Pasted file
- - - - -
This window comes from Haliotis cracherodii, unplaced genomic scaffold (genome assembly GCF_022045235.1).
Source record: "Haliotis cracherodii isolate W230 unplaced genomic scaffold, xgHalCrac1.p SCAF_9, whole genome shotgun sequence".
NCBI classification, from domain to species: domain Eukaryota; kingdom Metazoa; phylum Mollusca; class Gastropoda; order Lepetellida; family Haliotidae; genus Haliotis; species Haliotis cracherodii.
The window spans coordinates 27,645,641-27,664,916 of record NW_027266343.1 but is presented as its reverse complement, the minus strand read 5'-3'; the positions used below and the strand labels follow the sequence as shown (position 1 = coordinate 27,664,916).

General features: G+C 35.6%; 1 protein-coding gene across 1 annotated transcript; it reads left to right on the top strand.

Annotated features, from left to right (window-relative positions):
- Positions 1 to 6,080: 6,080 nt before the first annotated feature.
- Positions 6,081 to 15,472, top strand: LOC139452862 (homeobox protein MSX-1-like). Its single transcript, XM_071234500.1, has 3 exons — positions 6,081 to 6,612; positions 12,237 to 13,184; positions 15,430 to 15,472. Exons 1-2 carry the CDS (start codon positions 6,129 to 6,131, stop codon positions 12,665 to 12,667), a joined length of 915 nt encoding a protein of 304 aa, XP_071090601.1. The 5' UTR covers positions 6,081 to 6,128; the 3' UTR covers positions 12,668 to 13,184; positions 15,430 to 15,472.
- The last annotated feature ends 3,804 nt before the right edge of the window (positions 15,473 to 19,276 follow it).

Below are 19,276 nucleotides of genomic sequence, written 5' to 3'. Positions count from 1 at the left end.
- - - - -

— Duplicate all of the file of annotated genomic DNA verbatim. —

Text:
This window comes from Haliotis cracherodii, unplaced genomic scaffold (genome assembly GCF_022045235.1).
Source record: "Haliotis cracherodii isolate W230 unplaced genomic scaffold, xgHalCrac1.p SCAF_9, whole genome shotgun sequence".
NCBI classification, from domain to species: domain Eukaryota; kingdom Metazoa; phylum Mollusca; class Gastropoda; order Lepetellida; family Haliotidae; genus Haliotis; species Haliotis cracherodii.
The window spans coordinates 27,645,641-27,664,916 of record NW_027266343.1 but is presented as its reverse complement, the minus strand read 5'-3'; the positions used below and the strand labels follow the sequence as shown (position 1 = coordinate 27,664,916).

General features: G+C 35.6%; 1 protein-coding gene across 1 annotated transcript; it reads left to right on the top strand.

Annotated features, from left to right (window-relative positions):
- Positions 1 to 6,080: 6,080 nt before the first annotated feature.
- Positions 6,081 to 15,472, top strand: LOC139452862 (homeobox protein MSX-1-like). Its single transcript, XM_071234500.1, has 3 exons — positions 6,081 to 6,612; positions 12,237 to 13,184; positions 15,430 to 15,472. Exons 1-2 carry the CDS (start codon positions 6,129 to 6,131, stop codon positions 12,665 to 12,667), a joined length of 915 nt encoding a protein of 304 aa, XP_071090601.1. The 5' UTR covers positions 6,081 to 6,128; the 3' UTR covers positions 12,668 to 13,184; positions 15,430 to 15,472.
- The last annotated feature ends 3,804 nt before the right edge of the window (positions 15,473 to 19,276 follow it).

Below are 19,276 nucleotides of genomic sequence, written 5' to 3'. Positions count from 1 at the left end.